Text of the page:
HR professionals should encourage line managers to have regular catch-ups with their team and discuss the options available to those juggling work and childcare/ home-learning. This could include a range of flexible working arrangements (such as staggered start and finish times or compressed hours), altered role responsibilities or for part-timers to split their hours over more days.
There is no one-size fits all solution and that is why it is really important to talk to parents about what options would work best for them. People’s challenges are likely to be different depending on the age of their children and their learning needs. Certain sectors and roles are also likely to lend themselves more easily to flexing work and home-learning than others.
If these solutions don’t work, then employers should also discuss with employees whether taking furlough, parental leave or some unpaid leave/ holiday would be helpful. It’s worth noting that in relation to parental leave - parents are legally entitled to 18 weeks of unpaid leave for each child or adopted child up to their 18th birthday. A limit of 4 weeks for each child can be taken in a year and the leave should be taken as whole weeks unless the employer agrees to greater flexibility in taking individual days.
All employees will benefit from inclusive and supportive managers and the principles of good people management are important here. Managers should:
Make it clear to all employees any health and wellbeing support you have available. Larger organisations might have access to Employee Assistance Programmes or Occupation Health that could be beneficial to working parents who might be understandably finding the current circumstances challenging. Smaller organisations without these resources could provide links to useful charities and support services. Overall its important to remind all employees about the importance of maintaining their physical and mental wellbeing and the importance of taking regular breaks, fresh air and exercise.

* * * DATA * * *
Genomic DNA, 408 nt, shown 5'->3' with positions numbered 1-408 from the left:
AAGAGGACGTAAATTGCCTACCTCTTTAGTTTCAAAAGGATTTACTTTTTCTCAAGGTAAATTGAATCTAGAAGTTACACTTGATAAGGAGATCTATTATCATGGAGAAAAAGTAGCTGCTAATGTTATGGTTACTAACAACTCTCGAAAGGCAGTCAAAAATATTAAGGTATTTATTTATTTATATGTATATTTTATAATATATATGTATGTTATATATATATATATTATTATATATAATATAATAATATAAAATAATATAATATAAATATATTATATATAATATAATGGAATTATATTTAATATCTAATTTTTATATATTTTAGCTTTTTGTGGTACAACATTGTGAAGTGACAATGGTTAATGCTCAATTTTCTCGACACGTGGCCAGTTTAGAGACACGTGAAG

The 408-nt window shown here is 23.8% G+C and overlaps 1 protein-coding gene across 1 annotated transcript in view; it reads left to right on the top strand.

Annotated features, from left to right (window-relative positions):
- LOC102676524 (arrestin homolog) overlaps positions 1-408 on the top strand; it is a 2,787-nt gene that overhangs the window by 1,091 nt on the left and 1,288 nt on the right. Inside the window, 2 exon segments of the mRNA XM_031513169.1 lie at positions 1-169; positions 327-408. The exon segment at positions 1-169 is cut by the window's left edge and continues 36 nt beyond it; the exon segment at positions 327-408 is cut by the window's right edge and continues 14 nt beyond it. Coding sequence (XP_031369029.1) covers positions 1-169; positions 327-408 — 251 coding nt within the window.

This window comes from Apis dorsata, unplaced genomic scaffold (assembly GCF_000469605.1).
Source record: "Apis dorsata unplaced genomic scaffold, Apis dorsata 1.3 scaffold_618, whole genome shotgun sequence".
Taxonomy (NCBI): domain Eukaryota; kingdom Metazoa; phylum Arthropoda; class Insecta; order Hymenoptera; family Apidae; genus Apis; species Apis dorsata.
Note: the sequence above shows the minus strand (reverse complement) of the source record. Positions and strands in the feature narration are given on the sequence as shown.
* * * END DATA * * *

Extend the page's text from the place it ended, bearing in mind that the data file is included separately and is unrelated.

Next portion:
It is also important that any parents returning from parental leave are properly supported through this period. The workplace will look and feel very different for people that have been on parental leave so it’s really important to prepare them for that and to be regularly communicating about strategy, values, health and safety. If parent returners will be working from home, ensure that they are given training and virtual onboarding processes.
Finally, we are interested in member views on what further support, if any, might be helpful from the government, for parents during this latest lockdown period. For instance, we know that children from poorer households found it harder to do schoolwork in the previous lockdown – the availability of paid leave for parents might make a tangible difference here.
We are currently consulting on this and if you have any views that you would like to feed into this, please email: email@example.com